The afternoon is spent visiting a unique museum of prior farming life set up in an old home. A member of the royal family preserved the farm property and collected all sorts of items from daily life to give an idea how people lived, although the “old days” depicted are only about 30 years ago. There is a snow leopard head handbag (seriously...ears and all...) that is rather horrifying, but the rest is interesting and spare us a visit to gawk at some family's actual home to visualize the workings within the large and elaborately painted houses that dot the hillsides.
We also visit several schools. One is for the 13 designated cultural arts and is set up as a 4-6 year program to train artisans who then can do the woodworking, painting, sewing, sculpture, etc. required to maintain the homes and temples of the country. This is a government funded effort and the graduates are apparently in high demand. Surprisingly, there is no gift shop. The paper workshop nearby focuses on making paper from the pulpy stem of the Daphne plant, the result lovely thin paper with character that seems to take dye well and then can dissolve without pollution. They supply the tourist trade with notebooks and cards, but also local shops with paper bags now that plastic carrier bags are illegal.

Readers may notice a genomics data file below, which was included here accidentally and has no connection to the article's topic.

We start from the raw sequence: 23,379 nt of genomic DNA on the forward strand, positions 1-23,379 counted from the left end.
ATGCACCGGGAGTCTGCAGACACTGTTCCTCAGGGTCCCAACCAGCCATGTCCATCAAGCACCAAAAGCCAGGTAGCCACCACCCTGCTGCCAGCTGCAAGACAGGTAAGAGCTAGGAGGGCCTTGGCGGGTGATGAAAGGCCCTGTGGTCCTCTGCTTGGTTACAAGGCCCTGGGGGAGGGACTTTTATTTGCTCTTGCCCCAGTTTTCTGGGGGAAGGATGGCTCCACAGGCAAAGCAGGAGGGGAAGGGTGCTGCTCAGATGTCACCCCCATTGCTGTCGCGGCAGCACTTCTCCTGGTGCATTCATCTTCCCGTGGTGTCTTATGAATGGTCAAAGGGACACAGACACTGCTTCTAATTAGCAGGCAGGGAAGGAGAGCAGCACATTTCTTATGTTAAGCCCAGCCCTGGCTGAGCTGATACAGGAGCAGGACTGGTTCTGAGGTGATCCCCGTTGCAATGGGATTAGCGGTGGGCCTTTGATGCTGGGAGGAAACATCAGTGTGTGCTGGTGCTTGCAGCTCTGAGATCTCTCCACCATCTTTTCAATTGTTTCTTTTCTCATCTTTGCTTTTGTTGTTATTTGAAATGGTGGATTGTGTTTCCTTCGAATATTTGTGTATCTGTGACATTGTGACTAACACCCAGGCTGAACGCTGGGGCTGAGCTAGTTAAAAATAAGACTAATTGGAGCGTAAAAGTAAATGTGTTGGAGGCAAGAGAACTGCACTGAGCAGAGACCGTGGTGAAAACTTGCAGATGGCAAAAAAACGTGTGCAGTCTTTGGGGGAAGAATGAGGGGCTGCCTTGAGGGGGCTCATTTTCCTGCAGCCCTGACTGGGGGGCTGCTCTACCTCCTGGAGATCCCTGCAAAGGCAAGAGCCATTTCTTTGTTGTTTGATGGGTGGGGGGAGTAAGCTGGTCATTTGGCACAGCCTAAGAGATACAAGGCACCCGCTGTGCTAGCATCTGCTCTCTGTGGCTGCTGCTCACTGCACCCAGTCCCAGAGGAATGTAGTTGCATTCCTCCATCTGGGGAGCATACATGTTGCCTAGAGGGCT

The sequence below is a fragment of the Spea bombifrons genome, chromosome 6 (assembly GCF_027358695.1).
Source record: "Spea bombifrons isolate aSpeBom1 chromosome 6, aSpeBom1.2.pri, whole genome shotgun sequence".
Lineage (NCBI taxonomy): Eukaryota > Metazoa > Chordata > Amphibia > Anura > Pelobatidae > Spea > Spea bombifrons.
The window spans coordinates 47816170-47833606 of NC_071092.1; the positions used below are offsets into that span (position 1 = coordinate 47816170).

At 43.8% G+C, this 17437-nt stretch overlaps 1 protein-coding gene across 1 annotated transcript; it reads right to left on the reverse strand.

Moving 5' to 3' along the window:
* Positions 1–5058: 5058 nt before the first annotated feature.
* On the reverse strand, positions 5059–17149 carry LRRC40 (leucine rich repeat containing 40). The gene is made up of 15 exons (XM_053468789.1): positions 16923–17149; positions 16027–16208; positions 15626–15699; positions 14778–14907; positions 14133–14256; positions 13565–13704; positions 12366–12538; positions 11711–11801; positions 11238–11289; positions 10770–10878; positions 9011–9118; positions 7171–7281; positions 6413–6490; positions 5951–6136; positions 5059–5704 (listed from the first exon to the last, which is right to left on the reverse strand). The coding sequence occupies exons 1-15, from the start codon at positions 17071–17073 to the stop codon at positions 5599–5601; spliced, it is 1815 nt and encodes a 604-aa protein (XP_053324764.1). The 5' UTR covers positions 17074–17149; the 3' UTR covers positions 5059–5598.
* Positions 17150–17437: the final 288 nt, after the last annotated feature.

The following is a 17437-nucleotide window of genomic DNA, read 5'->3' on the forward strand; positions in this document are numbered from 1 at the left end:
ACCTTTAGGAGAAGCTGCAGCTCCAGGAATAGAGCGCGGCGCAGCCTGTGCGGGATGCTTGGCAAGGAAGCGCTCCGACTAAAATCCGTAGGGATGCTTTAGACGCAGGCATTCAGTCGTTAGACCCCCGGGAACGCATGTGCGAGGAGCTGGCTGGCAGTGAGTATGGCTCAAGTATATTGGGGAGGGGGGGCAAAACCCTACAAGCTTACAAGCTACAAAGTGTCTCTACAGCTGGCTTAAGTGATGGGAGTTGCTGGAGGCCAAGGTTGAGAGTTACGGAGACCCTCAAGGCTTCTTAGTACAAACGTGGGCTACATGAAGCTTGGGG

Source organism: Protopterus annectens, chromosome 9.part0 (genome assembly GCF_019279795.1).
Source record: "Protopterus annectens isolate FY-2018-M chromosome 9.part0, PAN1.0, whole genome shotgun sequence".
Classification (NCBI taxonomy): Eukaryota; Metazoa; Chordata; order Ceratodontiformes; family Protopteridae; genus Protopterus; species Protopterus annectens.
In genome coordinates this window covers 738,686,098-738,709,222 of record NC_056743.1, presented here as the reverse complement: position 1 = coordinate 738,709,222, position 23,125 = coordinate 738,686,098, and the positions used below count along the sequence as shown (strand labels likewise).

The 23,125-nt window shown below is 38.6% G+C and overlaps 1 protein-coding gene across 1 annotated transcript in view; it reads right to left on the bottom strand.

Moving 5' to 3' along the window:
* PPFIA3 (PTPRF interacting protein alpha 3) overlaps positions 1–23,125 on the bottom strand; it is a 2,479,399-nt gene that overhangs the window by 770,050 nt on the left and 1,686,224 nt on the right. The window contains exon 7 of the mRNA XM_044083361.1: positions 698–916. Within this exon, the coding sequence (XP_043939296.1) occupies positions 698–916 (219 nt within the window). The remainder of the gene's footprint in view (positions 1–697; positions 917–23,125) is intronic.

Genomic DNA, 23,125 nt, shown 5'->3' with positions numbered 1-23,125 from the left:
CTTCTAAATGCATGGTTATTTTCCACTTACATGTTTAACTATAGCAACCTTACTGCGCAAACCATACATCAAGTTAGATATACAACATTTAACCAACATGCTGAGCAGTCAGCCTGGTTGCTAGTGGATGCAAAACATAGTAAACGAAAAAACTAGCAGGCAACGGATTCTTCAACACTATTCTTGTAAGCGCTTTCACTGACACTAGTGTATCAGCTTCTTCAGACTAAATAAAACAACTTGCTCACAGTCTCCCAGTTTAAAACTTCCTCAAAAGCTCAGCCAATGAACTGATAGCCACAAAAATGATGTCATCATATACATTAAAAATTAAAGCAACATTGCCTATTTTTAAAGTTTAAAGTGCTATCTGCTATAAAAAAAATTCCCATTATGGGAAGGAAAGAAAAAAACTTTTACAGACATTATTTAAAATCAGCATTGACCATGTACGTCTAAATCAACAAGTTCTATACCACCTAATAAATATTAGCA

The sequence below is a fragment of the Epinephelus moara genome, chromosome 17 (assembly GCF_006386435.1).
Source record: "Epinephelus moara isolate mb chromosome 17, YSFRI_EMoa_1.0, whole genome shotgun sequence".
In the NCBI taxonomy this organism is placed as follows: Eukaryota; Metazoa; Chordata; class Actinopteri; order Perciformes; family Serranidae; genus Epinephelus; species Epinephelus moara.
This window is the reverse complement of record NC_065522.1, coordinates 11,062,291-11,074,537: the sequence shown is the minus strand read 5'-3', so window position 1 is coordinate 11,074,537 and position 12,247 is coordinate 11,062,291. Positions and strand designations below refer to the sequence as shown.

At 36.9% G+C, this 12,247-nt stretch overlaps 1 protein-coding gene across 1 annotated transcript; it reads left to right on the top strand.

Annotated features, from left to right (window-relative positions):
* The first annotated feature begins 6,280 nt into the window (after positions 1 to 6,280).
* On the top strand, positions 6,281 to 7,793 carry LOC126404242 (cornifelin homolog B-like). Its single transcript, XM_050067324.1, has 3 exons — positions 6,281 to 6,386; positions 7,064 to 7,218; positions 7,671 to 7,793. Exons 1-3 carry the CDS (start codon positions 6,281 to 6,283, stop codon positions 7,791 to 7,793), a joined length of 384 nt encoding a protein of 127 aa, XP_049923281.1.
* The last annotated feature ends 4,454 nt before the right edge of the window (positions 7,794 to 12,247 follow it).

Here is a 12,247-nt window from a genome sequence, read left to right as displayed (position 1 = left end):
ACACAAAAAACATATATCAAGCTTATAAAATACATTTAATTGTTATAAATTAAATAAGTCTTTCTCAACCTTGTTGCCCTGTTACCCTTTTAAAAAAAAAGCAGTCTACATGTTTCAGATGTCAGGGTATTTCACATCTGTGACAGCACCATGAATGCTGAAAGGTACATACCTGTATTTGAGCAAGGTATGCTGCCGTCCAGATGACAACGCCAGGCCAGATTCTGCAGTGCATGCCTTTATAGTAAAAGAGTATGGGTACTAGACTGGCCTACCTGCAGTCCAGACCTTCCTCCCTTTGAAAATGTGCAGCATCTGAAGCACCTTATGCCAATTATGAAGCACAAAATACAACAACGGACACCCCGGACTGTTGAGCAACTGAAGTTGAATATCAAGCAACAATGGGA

To cap our day, we drive up to the BBS broadcast tower, on the highest hill around the capital, to survey the Thimphu valley. Fields are interspersed with small, denser neighborhoods. The few large buildings stand out, including our hotel, and despite the areas of more dense building it looks more like a medium-sized town than a capital city. Cows can be heard and you pass ponies on the roads, in addition to the inevitable dogs. Each stream has a small shrine with a prayer wheel, spun by the falling water, and decorated with flags.
Today is Oscar Sunday, and we were sad to miss the live broadcast, but then we discover that it's being replayed on Indian cable! More good Indian food, good beer, and then Oscar viewing. Amazing.
Day 6: Thimphu to Haa